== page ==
Camera


The fastest way to capture the images is to have a system that allows the images tobe captured directly into the software, if possible using some Image Authentication procedures to ensure the integrity of the images. This usually requires a camera with on board TIFF files formats as RAW (in this application only) makes capture slow and in some instances causes images distortion in some of the enhancement procedures. For this reason we generally recommend the high resolution Nikon digital SLR camera, currently D700, D800, D3, D4. The D4 his less pixels and therefore significantly less noise than the D800 camera range.


The biggest problem with forensic photography is the ability of the camera to capture fluorescent images. Many cameras with small chip sizes produce high levels of noise. These low light images result in poor quality fingerprint images. Look at the following images of a footwear impression, one shows good noise reduction while the other shows bad.


Cameras & Filters

Polarising Filters


Polarising filters have traditionally been used to remove reflections from surfaces such as water and mirrors. In fingerprint photography they can be used to remove the reflected light from the surface, this results in an increase in the image intensity and greatly improved clarity in the fingerprint ridges. The best results are obtained when a technique called ‘cross polarisation’ is used. Here a polarising filter is placed onto the light source and a second is added to the camera lens. The filter on the lens will turn, and as it does the visibility of the image will improve. The following slide show, has a series of images on different surfaces before and after cross polarisation.

The camera used for Forensic photography must have a minimum chip size of APSC and for very low light level work such as Luminol we would recommend a camera with a full frame sensor.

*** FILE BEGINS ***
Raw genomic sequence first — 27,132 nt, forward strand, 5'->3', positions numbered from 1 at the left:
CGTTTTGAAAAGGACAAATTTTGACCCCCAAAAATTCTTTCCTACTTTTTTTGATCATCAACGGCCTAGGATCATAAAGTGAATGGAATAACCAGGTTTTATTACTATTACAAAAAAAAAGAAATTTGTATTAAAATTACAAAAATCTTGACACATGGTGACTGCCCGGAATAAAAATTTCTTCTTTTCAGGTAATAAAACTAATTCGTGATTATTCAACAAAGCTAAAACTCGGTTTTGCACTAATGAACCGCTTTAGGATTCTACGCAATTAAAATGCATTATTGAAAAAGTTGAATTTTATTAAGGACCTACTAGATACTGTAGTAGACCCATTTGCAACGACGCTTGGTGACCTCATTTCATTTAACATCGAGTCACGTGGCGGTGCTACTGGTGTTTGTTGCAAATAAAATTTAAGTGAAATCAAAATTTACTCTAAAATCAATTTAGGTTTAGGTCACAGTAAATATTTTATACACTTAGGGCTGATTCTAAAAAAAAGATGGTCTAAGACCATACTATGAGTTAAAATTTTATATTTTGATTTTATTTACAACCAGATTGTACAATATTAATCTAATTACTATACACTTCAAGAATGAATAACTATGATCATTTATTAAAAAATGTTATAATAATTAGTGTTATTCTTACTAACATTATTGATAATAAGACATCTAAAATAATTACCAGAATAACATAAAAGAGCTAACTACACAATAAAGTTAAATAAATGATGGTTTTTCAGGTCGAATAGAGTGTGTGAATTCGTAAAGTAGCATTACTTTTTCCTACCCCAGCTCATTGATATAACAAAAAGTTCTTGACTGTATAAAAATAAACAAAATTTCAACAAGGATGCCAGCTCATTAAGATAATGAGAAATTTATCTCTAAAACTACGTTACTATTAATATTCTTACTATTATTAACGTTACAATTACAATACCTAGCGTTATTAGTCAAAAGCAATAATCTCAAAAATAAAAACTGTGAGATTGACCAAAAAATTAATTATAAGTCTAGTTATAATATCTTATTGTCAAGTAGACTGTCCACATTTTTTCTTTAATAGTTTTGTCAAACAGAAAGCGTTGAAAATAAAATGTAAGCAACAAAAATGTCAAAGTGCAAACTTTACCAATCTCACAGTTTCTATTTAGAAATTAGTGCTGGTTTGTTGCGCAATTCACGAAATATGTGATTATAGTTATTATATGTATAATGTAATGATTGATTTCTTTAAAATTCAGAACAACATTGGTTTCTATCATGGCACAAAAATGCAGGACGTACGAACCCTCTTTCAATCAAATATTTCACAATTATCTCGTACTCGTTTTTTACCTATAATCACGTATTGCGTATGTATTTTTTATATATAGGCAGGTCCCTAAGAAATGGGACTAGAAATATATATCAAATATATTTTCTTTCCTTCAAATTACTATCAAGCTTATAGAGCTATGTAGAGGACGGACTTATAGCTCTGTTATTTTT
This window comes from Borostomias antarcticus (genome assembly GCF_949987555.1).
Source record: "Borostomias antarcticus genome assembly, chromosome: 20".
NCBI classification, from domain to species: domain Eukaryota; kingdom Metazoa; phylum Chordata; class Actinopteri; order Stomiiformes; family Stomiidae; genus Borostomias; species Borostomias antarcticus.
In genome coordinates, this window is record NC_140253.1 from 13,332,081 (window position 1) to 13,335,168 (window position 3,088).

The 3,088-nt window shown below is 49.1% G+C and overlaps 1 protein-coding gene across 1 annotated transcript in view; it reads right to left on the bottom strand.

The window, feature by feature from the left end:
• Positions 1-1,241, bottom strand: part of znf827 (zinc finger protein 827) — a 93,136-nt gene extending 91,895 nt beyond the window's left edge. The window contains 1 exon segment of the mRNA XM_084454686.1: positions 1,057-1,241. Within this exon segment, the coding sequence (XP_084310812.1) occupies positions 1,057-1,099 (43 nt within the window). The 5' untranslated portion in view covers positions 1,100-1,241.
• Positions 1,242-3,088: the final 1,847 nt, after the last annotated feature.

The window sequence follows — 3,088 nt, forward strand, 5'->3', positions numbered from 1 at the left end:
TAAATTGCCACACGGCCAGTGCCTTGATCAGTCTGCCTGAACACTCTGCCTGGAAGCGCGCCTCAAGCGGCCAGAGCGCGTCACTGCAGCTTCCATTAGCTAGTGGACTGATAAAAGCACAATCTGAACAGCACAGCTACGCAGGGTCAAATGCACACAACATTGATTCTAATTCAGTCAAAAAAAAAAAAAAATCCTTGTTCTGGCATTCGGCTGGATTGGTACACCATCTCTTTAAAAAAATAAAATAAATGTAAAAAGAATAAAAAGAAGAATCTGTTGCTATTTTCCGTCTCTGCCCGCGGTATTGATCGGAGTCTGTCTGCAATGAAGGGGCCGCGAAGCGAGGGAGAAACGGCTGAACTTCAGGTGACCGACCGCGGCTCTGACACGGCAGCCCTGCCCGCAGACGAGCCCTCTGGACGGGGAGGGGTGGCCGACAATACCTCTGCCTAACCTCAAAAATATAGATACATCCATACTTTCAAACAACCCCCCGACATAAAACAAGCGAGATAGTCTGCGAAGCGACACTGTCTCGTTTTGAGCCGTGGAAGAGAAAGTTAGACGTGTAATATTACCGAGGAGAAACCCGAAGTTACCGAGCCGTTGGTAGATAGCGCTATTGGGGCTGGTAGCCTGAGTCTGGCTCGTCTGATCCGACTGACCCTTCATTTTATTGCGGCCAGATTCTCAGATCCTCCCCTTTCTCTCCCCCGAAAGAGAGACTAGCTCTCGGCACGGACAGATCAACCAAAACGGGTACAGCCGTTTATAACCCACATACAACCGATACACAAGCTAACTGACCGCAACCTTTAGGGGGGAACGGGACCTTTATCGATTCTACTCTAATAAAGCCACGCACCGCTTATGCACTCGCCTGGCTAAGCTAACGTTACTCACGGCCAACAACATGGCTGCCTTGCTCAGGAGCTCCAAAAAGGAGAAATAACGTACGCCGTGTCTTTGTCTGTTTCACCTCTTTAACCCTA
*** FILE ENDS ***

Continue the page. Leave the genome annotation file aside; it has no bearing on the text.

For more information see the article on ‘Camera Digital Noise’.

Pro UV Filter

Pro UV Filters for Digital Cameras


For years photographers have used UV filters to:-


1. Protect the lens

2. Improve the clarity and sharpness of the captured image


The Pro UV filters are much more expensive than standard filters so are they really worth the extra cash?



According to the information available the digital cameras have (amongst others) one major difference to their film based cousins. They have a much greater sensitivity to Ultra Violet light. This effects the image by causing greater image blue and colour bleed. The extra coatings on the Pro UV filters significantly reduce the blur of the UV light and increase the colour accuracy in the captured image. Where you are looking for really sharp images such as fingerprints or other areas of fine detail these filters really do make the difference - I was straight on the Internet to order some for my Landscape and wildlife photography (http://www.naturalworld.neateimaging.com)


Below are two images which I hope will help to illustrate the differences:-

pp81976888.png ppc3bddd1e.png

No Filter